Hendra strikes at Nerimbera
UPDATE: QUEENSLAND Health Capricorn Vet Surgery's Dr Neil Farmer and two others who were in contact with the horse that died on the Nerimbera property have been deemed as having "low-level exposure" to hendra virus.
JOHN Brady, owner of the Cawarral property quarantined in 2009 after the hendra virus struck down several of his horses, offered his sympathies to the victims of the region's latest outbreak.
Mr Brady wished the owners of the Nerimbera property, cordoned off by Biosecurity Queensland, "the very, very best".
"I know they are going to be in for a nightmare," he said.
Tests received late Tuesday night confirmed the horse that died on the property on Saturday was infected by the deadly virus.
The animal was believed to have been a child's pony.
The two people who have been in contact with the infected horses were assessed by Queensland Health public experts.
Tragically, Alister Rodgers, the vet who treated Mr Brady's infected horses, died after he contracted the disease in 2009.
Queensland Health CEO Dr Jeannette Young, speaking at an emergency press conference called in Brisbane on Wednesday said experts would determine if anyone required testing from this latest Rockhampton incident.
Residents of the Nerimbera property chose not to comment on their own welfare on Wednesday.
"We really have nothing to say," they said. "We're still waiting for Biosecurity and everyone."
Member for Keppel Bruce Young said he and Minister for Agriculture, Fisheries and Forestry John McVeigh spoke with the residents on Wednesday.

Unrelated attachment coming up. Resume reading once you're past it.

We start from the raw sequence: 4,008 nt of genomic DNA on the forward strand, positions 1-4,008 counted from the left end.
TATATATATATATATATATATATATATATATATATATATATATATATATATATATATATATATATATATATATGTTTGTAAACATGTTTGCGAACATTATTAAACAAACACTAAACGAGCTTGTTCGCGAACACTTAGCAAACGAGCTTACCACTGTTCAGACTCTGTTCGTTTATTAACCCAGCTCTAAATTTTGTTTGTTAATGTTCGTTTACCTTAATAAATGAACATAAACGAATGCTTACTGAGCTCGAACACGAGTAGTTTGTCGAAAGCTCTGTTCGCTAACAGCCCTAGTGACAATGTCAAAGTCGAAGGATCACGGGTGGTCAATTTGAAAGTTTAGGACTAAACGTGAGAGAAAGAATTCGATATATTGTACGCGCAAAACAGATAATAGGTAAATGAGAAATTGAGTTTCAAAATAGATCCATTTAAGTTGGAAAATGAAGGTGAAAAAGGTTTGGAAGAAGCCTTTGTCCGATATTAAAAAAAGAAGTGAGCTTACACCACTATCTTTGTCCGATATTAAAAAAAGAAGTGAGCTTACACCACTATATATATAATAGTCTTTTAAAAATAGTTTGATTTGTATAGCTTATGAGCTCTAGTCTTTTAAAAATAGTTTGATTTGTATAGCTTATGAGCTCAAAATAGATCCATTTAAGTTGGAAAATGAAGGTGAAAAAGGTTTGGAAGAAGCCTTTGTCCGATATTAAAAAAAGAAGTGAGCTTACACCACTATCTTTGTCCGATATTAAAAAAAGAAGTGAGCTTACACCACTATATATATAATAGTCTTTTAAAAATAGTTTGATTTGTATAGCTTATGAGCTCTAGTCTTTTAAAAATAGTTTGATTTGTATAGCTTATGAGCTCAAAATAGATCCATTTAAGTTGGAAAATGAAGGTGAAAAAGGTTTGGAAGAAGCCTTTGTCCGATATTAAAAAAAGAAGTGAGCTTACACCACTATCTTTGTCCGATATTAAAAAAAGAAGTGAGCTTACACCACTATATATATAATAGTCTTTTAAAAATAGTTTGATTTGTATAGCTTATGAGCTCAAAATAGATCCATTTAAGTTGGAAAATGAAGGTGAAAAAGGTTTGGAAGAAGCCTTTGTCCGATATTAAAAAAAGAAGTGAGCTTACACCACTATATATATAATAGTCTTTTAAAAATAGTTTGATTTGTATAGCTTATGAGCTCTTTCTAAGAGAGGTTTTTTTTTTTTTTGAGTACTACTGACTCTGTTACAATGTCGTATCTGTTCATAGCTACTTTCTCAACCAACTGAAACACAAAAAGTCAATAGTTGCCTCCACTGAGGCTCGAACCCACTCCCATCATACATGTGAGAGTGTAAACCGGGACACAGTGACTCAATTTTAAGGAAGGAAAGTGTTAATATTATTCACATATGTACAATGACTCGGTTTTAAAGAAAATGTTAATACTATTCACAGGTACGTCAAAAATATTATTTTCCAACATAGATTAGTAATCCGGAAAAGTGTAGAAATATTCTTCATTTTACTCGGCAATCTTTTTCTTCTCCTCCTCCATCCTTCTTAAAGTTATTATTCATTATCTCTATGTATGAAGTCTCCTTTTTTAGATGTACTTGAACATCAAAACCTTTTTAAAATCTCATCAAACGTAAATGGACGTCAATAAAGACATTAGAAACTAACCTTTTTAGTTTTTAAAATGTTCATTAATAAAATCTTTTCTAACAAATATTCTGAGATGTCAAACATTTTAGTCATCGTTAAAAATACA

Mr Young said they were very stressed, but the Newman Government would be proactive in assisting them.
The other horses on the property will be assessed over June.
Another horse died on Monday in a separate outbreak on a property near Ingham, north of Mackay. Five other horses on the property will have to be checked for the virus.
Queensland chief veterinary officer Dr Rick Symons said Biosecurity Queensland would test and monitor the other horses at the two properties over the next month.
Capricorn Vet Surgery attended to the infected horse at the Rockhampton property when it became ill.
What: Hendra virus is associated with the rapid onset of illness, fever, increased heart rate and rapid deterioration in horses.
How: It can be transmitted from flying fox to horse, horse to horse, and horse to human. Humans can be infected by close contact with mucus or blood from an infected horse.
For more info call a vet or Biosecurity Queensland on 132 523
REDUCING THE RISK
- Do not keep horse feed and water containers under trees
- Remove horses from paddocks where flower or fruit trees that attract flying foxes grow
- Isolate infected horses from other horses, people and animals while waiting for a vet's opinion
- Avoid close contact with the horse or use personal protective equipment, such as safety glasses, masks and gloves